China is leading the way in digital currencies, and their rise could have profound implications for the global economy. The Chinese government is currently conducting trials of its digital yuan, or digital currency, in many cities, and the digital yuan was already used in nearly $8 billion in transactions during the second half of 2021. The country’s first-mover advantage is a critical component of its strategy to dominate the global digital currency market. According to some scholars, the successful development of the digital yuan will allow it to internationalize its currency.

However, most articles on China’s CBDC have focused on its domestic use. I would argue that it is more important to look at the possibility of using the digital yuan to replace the US dollar in global transactions. To do this, I have divided the article into five parts. The first part examines the differences between digital yuan and cryptocurrencies, and the second part details how China plans to use its digital yuan to compete with the US dollar.

While the rise of the digital yuan is unlikely to destroy the dollar, it would certainly dent its status quo. Indeed, it could be the spark to a currency war, separate from the ongoing tech and trade wars. Moreover, the New York Times recently reported that the US Treasury Department has gained access to the records of international financial transfers to track terrorist financing.

In addition to the benefits of DCEP, the rise of the digital yuan has significant implications for the rest of the world. China has deep ties with other countries in Asia, as evidenced by frequent travel and investment opportunities. However, wider adoption of DCEP implies that transactions will no longer be denominated in US dollars but instead in digital yuan. This could be a problem for some of China’s trading partners because of currency constraints.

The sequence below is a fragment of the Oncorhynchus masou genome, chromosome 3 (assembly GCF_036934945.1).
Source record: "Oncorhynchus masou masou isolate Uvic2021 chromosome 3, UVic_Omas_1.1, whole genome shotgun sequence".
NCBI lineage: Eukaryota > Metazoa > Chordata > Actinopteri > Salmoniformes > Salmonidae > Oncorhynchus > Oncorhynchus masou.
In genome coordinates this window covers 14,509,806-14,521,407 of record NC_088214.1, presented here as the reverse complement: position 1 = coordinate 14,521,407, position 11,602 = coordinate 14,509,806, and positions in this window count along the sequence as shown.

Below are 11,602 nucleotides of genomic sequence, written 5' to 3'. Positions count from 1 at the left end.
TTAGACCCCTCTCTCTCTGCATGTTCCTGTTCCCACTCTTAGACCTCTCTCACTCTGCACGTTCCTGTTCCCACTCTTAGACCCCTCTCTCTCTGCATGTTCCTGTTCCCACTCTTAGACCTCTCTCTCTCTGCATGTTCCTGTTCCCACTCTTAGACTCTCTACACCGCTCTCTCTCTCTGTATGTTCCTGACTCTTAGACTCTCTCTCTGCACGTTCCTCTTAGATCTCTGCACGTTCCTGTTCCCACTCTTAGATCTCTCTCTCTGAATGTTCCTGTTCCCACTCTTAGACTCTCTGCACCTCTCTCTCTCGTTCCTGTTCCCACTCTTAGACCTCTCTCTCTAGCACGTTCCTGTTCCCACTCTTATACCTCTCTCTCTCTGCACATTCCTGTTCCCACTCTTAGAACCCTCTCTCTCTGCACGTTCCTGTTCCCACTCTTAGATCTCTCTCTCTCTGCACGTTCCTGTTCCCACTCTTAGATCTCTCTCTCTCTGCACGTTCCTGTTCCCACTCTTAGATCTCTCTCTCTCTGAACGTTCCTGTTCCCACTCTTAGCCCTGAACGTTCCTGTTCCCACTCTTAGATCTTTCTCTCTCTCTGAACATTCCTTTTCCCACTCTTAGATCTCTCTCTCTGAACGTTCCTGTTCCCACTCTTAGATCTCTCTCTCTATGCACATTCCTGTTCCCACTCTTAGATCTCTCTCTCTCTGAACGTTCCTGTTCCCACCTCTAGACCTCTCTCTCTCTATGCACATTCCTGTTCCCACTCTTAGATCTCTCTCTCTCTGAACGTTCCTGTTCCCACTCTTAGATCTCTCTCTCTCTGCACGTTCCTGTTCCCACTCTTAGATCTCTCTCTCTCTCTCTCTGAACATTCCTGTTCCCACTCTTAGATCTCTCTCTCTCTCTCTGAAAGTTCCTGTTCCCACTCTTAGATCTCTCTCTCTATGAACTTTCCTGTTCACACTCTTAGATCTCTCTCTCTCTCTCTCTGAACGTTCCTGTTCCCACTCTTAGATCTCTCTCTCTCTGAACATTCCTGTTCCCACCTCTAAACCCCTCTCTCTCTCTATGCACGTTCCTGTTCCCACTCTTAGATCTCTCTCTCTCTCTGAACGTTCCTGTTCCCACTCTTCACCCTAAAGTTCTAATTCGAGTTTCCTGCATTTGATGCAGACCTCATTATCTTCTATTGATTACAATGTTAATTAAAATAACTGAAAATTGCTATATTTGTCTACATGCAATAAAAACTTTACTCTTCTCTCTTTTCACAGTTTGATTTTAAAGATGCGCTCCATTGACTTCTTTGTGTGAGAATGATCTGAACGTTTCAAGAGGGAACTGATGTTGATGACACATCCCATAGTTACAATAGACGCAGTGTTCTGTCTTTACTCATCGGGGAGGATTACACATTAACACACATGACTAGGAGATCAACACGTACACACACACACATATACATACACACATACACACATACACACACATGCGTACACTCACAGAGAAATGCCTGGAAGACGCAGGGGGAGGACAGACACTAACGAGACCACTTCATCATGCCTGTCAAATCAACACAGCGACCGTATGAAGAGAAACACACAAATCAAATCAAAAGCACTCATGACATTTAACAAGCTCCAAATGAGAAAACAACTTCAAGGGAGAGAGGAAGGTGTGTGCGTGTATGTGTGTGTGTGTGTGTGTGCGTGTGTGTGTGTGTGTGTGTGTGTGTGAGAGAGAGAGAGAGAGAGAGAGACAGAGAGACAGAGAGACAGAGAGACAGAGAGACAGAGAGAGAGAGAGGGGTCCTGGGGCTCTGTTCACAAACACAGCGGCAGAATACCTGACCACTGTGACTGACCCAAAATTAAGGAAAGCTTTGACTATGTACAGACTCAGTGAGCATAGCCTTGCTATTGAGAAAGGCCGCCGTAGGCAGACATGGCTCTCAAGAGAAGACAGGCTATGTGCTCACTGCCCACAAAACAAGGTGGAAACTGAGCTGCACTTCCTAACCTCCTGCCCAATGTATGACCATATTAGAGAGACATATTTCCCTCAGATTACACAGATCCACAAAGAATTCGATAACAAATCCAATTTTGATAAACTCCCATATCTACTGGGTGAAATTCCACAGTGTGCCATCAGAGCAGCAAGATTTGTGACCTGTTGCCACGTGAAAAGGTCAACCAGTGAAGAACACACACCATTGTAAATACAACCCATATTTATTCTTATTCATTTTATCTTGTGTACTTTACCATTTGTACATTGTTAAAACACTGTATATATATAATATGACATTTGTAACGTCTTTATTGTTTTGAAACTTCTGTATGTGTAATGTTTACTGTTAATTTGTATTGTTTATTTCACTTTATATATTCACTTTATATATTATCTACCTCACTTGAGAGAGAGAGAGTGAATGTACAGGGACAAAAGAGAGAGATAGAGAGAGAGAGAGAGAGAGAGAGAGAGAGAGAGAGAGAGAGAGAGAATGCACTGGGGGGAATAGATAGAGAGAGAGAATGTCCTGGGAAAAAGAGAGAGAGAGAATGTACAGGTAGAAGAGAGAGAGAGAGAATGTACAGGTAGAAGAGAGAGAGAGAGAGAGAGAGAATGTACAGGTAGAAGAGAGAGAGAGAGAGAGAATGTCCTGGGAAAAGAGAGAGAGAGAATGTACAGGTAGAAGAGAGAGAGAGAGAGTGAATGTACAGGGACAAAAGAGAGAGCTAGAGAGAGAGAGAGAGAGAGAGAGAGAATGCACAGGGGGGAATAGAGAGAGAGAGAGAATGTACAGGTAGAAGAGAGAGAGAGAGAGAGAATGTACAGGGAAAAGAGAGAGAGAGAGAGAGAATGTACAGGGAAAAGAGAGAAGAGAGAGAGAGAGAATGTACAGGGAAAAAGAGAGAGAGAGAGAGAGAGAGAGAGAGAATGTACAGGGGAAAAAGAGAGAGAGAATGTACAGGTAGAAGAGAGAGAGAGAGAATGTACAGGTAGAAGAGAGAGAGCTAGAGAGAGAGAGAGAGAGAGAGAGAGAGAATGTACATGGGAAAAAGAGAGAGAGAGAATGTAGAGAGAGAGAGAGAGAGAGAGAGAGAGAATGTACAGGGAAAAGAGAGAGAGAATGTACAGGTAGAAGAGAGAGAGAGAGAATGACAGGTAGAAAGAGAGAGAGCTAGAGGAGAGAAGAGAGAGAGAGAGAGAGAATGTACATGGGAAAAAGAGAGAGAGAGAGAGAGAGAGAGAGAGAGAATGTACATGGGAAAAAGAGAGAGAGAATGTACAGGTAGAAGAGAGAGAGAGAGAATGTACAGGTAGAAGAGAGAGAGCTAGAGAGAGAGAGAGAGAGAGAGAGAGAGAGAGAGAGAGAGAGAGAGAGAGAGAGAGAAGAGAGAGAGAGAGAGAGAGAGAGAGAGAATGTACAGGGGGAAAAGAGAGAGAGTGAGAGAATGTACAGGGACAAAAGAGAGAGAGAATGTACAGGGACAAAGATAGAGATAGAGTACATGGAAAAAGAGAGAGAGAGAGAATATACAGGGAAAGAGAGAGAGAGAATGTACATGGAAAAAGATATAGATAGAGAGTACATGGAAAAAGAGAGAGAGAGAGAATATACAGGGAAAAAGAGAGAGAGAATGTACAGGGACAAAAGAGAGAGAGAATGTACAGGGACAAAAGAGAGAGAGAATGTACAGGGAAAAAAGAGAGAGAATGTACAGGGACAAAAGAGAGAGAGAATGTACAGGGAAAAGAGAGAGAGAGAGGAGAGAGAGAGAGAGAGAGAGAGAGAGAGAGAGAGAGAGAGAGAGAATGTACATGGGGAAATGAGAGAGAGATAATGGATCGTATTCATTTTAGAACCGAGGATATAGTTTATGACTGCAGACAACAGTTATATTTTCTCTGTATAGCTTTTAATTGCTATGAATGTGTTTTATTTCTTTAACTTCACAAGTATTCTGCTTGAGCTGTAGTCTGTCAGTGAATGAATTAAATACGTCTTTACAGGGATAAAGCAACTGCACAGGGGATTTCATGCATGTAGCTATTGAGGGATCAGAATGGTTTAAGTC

China has been moving faster than any other major economy when it comes to digital currencies. It even issued its own official digital currency, the e-CNY, and is far ahead of the United States. It also recently announced that more than ninety percent of urban consumers in China use digital payment services such as Alipay and WeChat Pay. Furthermore, over 100 million people in China now use mobile phone digital wallets.

As of now, e-CNY is being used primarily for domestic retail payments. However, the country’s government also plans to promote the use of the e-CNY in government affairs and taxation. The PBOC’s Digital Currency Research Institute recently announced a partnership with the Rural Credit Bank Capital Clearing Center (RCCBCC), a rural financial institution that is promoting e-CNY in rural areas. In fact, this partnership is aimed at expanding the adoption of the digital currency in rural areas, which account for 40% of the population in China.

Beijing has introduced numerous policies to promote the adoption of e-CNY. These include increased government payments, a lower exchange rate, and lower fees. However, early e-CNY users are reportedly unsatisfied with the service, and they are worried about their privacy. By offering incentives, Beijing hopes to overcome these concerns. The government may also introduce promotional discounts for e-CNY.